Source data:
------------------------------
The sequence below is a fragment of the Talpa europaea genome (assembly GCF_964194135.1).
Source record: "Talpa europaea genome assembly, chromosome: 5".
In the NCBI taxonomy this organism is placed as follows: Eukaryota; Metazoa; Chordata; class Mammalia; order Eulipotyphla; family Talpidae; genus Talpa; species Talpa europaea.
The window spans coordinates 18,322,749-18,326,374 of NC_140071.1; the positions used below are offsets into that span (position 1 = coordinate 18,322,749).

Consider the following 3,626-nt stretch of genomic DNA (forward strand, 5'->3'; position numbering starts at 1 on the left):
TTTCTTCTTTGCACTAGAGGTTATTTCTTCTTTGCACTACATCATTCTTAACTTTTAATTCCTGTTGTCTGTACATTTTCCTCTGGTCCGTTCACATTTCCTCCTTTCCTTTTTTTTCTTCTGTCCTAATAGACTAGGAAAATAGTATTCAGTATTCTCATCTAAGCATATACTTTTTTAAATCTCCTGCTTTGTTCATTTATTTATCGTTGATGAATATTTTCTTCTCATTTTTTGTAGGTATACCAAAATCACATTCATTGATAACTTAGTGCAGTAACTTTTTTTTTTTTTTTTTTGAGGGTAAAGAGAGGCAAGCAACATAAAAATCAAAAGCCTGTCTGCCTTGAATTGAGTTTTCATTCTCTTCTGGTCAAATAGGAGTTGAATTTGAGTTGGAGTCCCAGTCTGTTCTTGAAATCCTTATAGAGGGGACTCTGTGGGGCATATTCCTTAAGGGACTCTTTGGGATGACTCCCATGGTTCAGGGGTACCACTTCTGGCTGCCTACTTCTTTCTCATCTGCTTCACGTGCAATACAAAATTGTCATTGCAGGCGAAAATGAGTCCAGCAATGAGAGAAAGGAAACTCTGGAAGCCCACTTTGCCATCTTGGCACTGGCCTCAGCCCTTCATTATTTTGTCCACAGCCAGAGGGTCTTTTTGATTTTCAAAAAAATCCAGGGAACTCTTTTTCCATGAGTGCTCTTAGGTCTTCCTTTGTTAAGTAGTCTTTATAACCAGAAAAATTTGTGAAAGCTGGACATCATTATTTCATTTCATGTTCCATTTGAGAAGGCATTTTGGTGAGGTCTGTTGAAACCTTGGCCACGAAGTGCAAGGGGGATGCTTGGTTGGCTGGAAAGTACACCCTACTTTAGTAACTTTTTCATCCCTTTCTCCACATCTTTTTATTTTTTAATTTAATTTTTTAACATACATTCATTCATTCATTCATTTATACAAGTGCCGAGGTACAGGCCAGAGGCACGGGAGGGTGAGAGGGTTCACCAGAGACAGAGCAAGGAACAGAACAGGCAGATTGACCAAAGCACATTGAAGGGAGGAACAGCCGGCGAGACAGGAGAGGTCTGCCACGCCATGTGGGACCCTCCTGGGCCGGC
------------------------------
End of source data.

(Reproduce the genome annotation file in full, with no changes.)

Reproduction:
The sequence below is a fragment of the Talpa europaea genome (assembly GCF_964194135.1).
Source record: "Talpa europaea genome assembly, chromosome: 5".
In the NCBI taxonomy this organism is placed as follows: Eukaryota; Metazoa; Chordata; class Mammalia; order Eulipotyphla; family Talpidae; genus Talpa; species Talpa europaea.
The window spans coordinates 18,322,749-18,326,374 of NC_140071.1; the positions used below are offsets into that span (position 1 = coordinate 18,322,749).

Consider the following 3,626-nt stretch of genomic DNA (forward strand, 5'->3'; position numbering starts at 1 on the left):
TTTCTTCTTTGCACTAGAGGTTATTTCTTCTTTGCACTACATCATTCTTAACTTTTAATTCCTGTTGTCTGTACATTTTCCTCTGGTCCGTTCACATTTCCTCCTTTCCTTTTTTTTCTTCTGTCCTAATAGACTAGGAAAATAGTATTCAGTATTCTCATCTAAGCATATACTTTTTTAAATCTCCTGCTTTGTTCATTTATTTATCGTTGATGAATATTTTCTTCTCATTTTTTGTAGGTATACCAAAATCACATTCATTGATAACTTAGTGCAGTAACTTTTTTTTTTTTTTTTTTGAGGGTAAAGAGAGGCAAGCAACATAAAAATCAAAAGCCTGTCTGCCTTGAATTGAGTTTTCATTCTCTTCTGGTCAAATAGGAGTTGAATTTGAGTTGGAGTCCCAGTCTGTTCTTGAAATCCTTATAGAGGGGACTCTGTGGGGCATATTCCTTAAGGGACTCTTTGGGATGACTCCCATGGTTCAGGGGTACCACTTCTGGCTGCCTACTTCTTTCTCATCTGCTTCACGTGCAATACAAAATTGTCATTGCAGGCGAAAATGAGTCCAGCAATGAGAGAAAGGAAACTCTGGAAGCCCACTTTGCCATCTTGGCACTGGCCTCAGCCCTTCATTATTTTGTCCACAGCCAGAGGGTCTTTTTGATTTTCAAAAAAATCCAGGGAACTCTTTTTCCATGAGTGCTCTTAGGTCTTCCTTTGTTAAGTAGTCTTTATAACCAGAAAAATTTGTGAAAGCTGGACATCATTATTTCATTTCATGTTCCATTTGAGAAGGCATTTTGGTGAGGTCTGTTGAAACCTTGGCCACGAAGTGCAAGGGGGATGCTTGGTTGGCTGGAAAGTACACCCTACTTTAGTAACTTTTTCATCCCTTTCTCCACATCTTTTTATTTTTTAATTTAATTTTTTAACATACATTCATTCATTCATTCATTTATACAAGTGCCGAGGTACAGGCCAGAGGCACGGGAGGGTGAGAGGGTTCACCAGAGACAGAGCAAGGAACAGAACAGGCAGATTGACCAAAGCACATTGAAGGGAGGAACAGCCGGCGAGACAGGAGAGGTCTGCCACGCCATGTGGGACCCTCCTGGGCCGGC